The importance of the DNS security protocol in general is widely understood, particularly in today’s overall security landscape. Anyone who currently manages (or has managed) caching/recursive or authoritative DNS servers knows the pain it causes when they go down. It’s bad. Without available DNS there is no internet, at least no usable internet. Generally, most, if not all applications today rely on DNS to locate resources somewhere on the internet to function. Additionally, said apps are becoming more and more reliant on the DNS.
This presents additional challenges for DNS operators, the main one being security. I’m asked about this in nearly every meeting I have with operators around APAC.
How does DNS relate to security?
This is becoming an increasingly common conversation I have with operators. DNS relates to overall security in several ways, some may not be understood. There’s security of the DNS server itself; that part is known, but also overall network/subscriber security where the DNS simply plays a role in an attack that may not result in DNS being taken offline (think botnet, phishing attacks etc.). In the first part (the DNS server itself), the DNS protocol has been subjected to a number of high profile attacks in recent years. The most common DNS-vector attacks that we’ve seen are:
DNS Amplification Attacks
DNS Amplification attacks are an attack vector where small DNS queries, usually (but not limited to) query type ‘ANY’ (for DNSSEC signed domains), ‘TXT’, etc. are sent to recursive DNS servers with the intent of generating very large responses. The responses are often targeted toward a victim using forged source IPs (easy in UDP). The responses can be upwards of 4k in size, which, when compounded thousands of times per second, results in huge traffic volumes. When the source address is set to be a victim server (DNS is mostly UDP), that server can be inundated with DNS traffic, additionally taking out networking equipment such as switches, load balancers and the DNS infrastructure itself.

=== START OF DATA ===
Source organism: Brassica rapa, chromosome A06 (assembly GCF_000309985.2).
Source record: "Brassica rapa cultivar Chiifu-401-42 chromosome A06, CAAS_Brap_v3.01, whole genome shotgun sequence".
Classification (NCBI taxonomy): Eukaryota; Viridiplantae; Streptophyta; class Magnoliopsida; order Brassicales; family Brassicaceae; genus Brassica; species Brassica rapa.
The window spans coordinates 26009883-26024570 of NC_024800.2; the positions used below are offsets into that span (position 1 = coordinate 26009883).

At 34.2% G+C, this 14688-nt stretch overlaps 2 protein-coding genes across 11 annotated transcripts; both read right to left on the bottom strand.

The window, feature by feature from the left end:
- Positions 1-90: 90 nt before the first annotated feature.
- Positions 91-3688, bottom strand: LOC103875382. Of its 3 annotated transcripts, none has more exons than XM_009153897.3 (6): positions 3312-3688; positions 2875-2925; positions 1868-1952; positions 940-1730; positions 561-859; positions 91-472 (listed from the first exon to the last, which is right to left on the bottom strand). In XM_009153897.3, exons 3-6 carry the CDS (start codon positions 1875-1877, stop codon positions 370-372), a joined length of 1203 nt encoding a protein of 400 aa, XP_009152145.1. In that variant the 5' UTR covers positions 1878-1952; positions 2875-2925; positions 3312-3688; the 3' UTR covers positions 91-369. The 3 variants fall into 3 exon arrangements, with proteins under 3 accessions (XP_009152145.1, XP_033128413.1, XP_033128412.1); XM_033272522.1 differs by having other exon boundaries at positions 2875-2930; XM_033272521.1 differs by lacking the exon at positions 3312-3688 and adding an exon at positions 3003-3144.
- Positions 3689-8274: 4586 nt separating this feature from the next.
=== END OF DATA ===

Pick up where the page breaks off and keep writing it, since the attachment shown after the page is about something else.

Protecting DNS servers from amplification attacks is generally achieved using multiple techniques. First, rate limiting of certain query types that are commonly used in attacks is one method (e.g., ANY and TXT) to a small, fixed QPS that won’t cause much of an issue. A better approach is combining this with specific DNS policy (on the servers themselves) to return a TC (truncated) bit when a response size is over roughly 1.5k. This approach adds even more security and prevents source address forging since TCP is used.
What’s important to note is there are generally two “categories” of amplification domains that are used: purpose-built and dual-purpose domains. In the first category, these domains are only used for DNS amplification attacks and serve no legitimate purpose. These domains can be blocked using policy (providing the domains are known). However, the second category is a bit more difficult since the domains are otherwise legitimate domains but are also used for amplification attacks. These domains cannot simply be blocked without causing collateral damage. They must have a more intelligent policy applied (e.g., rate limiting, T/C bit, etc.). Any rate limiting or policy applied to these domains should not impact legitimate queries.
DNS security is not simply about blocking bad queries, it’s also about protecting good queries.
In my next post, I’ll look at the role DNS plays in Pseudo-Random Subdomain (PRSD) attacks and other malware, explaining how the attack vectors work and where DNS comes into play to block the malicious behaviour. Stay tuned for part 2 of “The Importance of DNS in Security,” which will publish next week!